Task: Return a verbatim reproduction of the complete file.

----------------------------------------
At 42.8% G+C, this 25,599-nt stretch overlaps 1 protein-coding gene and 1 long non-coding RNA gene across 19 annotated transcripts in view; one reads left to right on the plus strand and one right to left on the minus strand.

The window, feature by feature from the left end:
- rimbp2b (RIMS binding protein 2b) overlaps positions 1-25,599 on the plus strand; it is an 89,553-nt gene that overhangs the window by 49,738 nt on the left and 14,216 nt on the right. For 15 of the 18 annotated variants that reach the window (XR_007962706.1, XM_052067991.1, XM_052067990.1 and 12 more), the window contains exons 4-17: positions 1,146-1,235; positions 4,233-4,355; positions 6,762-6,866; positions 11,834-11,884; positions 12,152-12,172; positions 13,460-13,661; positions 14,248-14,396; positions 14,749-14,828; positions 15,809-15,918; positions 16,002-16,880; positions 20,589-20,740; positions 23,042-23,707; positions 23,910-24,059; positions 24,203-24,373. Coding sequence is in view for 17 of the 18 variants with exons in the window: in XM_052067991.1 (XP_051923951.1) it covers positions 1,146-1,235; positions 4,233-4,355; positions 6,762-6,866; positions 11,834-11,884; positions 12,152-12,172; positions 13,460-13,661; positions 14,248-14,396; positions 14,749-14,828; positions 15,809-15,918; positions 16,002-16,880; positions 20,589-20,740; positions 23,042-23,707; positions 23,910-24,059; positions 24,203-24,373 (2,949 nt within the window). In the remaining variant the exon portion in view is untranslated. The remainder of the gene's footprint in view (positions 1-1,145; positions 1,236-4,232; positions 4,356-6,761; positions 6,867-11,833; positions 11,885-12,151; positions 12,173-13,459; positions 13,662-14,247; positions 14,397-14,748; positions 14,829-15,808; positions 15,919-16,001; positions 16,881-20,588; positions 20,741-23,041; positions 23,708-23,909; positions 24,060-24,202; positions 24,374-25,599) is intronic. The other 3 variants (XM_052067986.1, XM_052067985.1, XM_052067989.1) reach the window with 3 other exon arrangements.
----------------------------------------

At 42.8% G+C, this 25,599-nt stretch overlaps 1 protein-coding gene and 1 long non-coding RNA gene across 19 annotated transcripts in view; one reads left to right on the plus strand and one right to left on the minus strand.

The window, feature by feature from the left end:
- rimbp2b (RIMS binding protein 2b) overlaps positions 1-25,599 on the plus strand; it is an 89,553-nt gene that overhangs the window by 49,738 nt on the left and 14,216 nt on the right. For 15 of the 18 annotated variants that reach the window (XR_007962706.1, XM_052067991.1, XM_052067990.1 and 12 more), the window contains exons 4-17: positions 1,146-1,235; positions 4,233-4,355; positions 6,762-6,866; positions 11,834-11,884; positions 12,152-12,172; positions 13,460-13,661; positions 14,248-14,396; positions 14,749-14,828; positions 15,809-15,918; positions 16,002-16,880; positions 20,589-20,740; positions 23,042-23,707; positions 23,910-24,059; positions 24,203-24,373. Coding sequence is in view for 17 of the 18 variants with exons in the window: in XM_052067991.1 (XP_051923951.1) it covers positions 1,146-1,235; positions 4,233-4,355; positions 6,762-6,866; positions 11,834-11,884; positions 12,152-12,172; positions 13,460-13,661; positions 14,248-14,396; positions 14,749-14,828; positions 15,809-15,918; positions 16,002-16,880; positions 20,589-20,740; positions 23,042-23,707; positions 23,910-24,059; positions 24,203-24,373 (2,949 nt within the window). In the remaining variant the exon portion in view is untranslated. The remainder of the gene's footprint in view (positions 1-1,145; positions 1,236-4,232; positions 4,356-6,761; positions 6,867-11,833; positions 11,885-12,151; positions 12,173-13,459; positions 13,662-14,247; positions 14,397-14,748; positions 14,829-15,808; positions 15,919-16,001; positions 16,881-20,588; positions 20,741-23,041; positions 23,708-23,909; positions 24,060-24,202; positions 24,374-25,599) is intronic. The other 3 variants (XM_052067986.1, XM_052067985.1, XM_052067989.1) reach the window with 3 other exon arrangements.